Stealth Mode Malware

March 8, 2008 – 5:59 PM

Makers of antispyware and antivirus programs, pay attention to this article.

An ugly trend is developing in the world of antispyware. It is my belief that, very soon, all current tools and methods used to detect and remove malware will become obsolete. Very soon, malware will be able to load at start up and run on the computer without being detected by any existing scanner.

It is starting to happen already. More and more often, browser hijackers today use rootkit technology to protect themselves. I have run into it myself on my test computer and it was all I could do to remove it.

A rootkit-protected hijacker uses any of various methods to alter how Windows operates. Once the rootkit is operational, it is able to monitor system queries and filter out anything that mentions itself. For instance, let’s say that file abcxyz.exe hijacks all browser home and search settings, keeps them from being changed back and pops up advertisements every 90 seconds. If it is protected by a rootkit and you open the folder containing the file, the rootkit will prevent Windows Explorer from displaying the file. If you open the Task Manager, abcxyz.exe will not be shown as a memory process.

This is how it works today and it gives us plenty of trouble when trying to help someone fix it. However, the tools we use today allow us to spot the existence of abcxyz.exe. It has to load when the computer starts, so HijackThis will show us the registry entry that causes it to be loaded. We can find the infection. We just have a hard time explaining to someone how to find it and remove it.

I see trouble ahead. It is only a matter of time before some miscreant designs a better rootkit. I believe that rather than simply hiding a file from Windows Explorer and the Task Manager, future rootkits will be able to provide malware designers with true stealth mode.

Imagine this for a moment. A flaw is discovered in Internet Explorer which allows any piece of software to be executed. Exploiting this flaw, the installer for a truly clever malware is downloaded and executed. The first thing that happens is the installation of an advanced rootkit. This rootkit injects itself directly into the Windows kernel, bypassing all higher-level functions.

A registry entry is written which loads abcxyz.exe as a Windows Service. A service will load whether anyone is logged onto the computer or not and is more difficult to remove than a program installed normally. The abcxyz.exe file is loaded into memory. Every 90 seconds afterward, ads begin to pop up. Realizing that something is wrong, the user goes looking for the culprit. This is where he is going to run into trouble in the near future.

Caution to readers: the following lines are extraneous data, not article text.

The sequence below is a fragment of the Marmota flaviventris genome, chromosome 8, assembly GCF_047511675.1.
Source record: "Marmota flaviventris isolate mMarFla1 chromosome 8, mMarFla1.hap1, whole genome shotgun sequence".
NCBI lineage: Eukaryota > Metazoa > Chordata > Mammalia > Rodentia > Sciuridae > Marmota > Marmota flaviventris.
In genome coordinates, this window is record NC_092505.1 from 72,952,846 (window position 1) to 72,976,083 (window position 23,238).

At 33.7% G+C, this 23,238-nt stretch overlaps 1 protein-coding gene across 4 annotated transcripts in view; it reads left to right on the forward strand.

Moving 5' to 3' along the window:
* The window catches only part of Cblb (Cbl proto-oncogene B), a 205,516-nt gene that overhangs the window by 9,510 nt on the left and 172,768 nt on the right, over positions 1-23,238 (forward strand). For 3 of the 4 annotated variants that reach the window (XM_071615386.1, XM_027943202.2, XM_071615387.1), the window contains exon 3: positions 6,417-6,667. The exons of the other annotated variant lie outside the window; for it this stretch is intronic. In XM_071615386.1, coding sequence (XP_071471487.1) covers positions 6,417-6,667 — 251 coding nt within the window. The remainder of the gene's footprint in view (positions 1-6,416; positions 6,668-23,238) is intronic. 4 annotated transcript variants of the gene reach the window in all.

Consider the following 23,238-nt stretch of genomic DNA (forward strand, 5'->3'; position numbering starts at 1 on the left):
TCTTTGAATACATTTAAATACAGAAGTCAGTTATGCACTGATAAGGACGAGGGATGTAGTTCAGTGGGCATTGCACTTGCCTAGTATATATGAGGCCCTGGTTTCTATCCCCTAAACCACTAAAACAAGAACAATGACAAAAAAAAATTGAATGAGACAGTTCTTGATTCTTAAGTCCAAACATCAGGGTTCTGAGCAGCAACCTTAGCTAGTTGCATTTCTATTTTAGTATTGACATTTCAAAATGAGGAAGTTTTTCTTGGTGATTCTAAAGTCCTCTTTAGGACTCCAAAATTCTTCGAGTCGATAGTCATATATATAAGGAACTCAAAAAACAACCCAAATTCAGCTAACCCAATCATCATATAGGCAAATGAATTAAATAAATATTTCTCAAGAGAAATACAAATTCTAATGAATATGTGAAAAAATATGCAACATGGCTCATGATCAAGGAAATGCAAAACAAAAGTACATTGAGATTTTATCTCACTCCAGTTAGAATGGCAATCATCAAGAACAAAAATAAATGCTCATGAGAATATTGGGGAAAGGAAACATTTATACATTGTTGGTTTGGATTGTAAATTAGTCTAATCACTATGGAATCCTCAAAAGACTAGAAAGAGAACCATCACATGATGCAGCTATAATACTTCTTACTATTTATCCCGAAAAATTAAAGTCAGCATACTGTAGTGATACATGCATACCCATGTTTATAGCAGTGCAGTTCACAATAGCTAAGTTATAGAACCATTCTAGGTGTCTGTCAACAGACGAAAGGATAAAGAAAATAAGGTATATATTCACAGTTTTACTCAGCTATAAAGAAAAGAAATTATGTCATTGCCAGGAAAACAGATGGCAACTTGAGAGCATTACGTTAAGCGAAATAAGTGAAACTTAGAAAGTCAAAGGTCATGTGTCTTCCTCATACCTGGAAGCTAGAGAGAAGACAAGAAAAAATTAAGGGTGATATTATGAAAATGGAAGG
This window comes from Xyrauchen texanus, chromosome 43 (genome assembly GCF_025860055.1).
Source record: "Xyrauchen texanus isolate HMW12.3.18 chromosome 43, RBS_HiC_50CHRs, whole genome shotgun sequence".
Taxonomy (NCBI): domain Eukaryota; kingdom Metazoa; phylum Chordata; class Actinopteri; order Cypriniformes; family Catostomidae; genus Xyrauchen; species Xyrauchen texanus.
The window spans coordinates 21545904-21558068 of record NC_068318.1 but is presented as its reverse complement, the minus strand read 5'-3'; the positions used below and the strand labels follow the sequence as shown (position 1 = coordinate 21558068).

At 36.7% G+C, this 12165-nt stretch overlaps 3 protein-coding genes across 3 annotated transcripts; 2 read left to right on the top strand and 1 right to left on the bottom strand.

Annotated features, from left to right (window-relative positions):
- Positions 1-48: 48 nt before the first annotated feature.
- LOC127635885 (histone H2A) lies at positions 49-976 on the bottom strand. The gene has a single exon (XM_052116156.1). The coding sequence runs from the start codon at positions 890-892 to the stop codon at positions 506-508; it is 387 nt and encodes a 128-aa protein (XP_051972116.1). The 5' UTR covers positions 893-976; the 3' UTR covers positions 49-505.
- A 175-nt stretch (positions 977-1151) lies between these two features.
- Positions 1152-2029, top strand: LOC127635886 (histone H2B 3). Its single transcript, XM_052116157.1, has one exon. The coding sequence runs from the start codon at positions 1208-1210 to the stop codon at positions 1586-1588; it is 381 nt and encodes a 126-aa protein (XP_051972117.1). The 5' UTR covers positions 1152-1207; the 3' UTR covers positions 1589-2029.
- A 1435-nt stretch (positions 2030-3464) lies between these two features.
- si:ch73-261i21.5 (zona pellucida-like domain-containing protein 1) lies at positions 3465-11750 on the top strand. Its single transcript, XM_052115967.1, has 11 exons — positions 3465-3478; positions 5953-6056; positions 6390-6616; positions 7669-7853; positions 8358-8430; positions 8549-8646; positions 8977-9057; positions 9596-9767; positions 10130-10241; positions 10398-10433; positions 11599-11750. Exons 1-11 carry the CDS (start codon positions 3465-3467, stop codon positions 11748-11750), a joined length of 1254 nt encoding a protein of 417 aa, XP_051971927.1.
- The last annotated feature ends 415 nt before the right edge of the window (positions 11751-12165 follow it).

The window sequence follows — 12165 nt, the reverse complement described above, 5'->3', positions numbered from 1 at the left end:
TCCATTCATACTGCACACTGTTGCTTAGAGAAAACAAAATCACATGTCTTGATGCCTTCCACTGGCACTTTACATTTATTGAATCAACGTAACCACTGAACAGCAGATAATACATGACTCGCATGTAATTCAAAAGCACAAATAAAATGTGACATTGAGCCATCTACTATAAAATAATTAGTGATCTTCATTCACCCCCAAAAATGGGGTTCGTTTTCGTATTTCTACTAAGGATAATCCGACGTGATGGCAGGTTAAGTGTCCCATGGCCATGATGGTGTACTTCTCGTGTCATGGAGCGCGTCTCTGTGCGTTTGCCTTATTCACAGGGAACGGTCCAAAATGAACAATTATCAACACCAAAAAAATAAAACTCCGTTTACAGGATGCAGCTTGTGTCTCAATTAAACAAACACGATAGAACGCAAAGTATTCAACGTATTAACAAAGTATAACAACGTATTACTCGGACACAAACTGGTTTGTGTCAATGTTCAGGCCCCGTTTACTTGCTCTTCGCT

The first thing he does is to perform a scan with his antispyware program. All antispyware programs look for spyware in the same manner. They search the hard drive looking for files known to belong to malware. They ask Windows for a list of processes running in memory, then look to see if any of those are bad guys. They look at the registry to see what is loading at start up and to check for toolbars or BHOs installed into Internet Explorer. This is where they are going to fail when confronted with an advanced rootkit and a stealthed malware.

The rootkit is sitting in memory, monitoring every system query that passes through the kernel. When the antispyware scanner asks Windows for a list of running processes, the rootkit filters out abcxyz.exe. When the scanner asks for a listing of files, it filters it out again. When the scanner is looking at the registry, the rootkit filters out the entry that shows abcxyz.exe loading as a service. Seeing nothing suspicious, the antispyware scanner reports that all is well.

The user goes to our message board and asks for help. He is told to download HijackThis, run a scan and post the contents of his log file. He does this and waits for a response.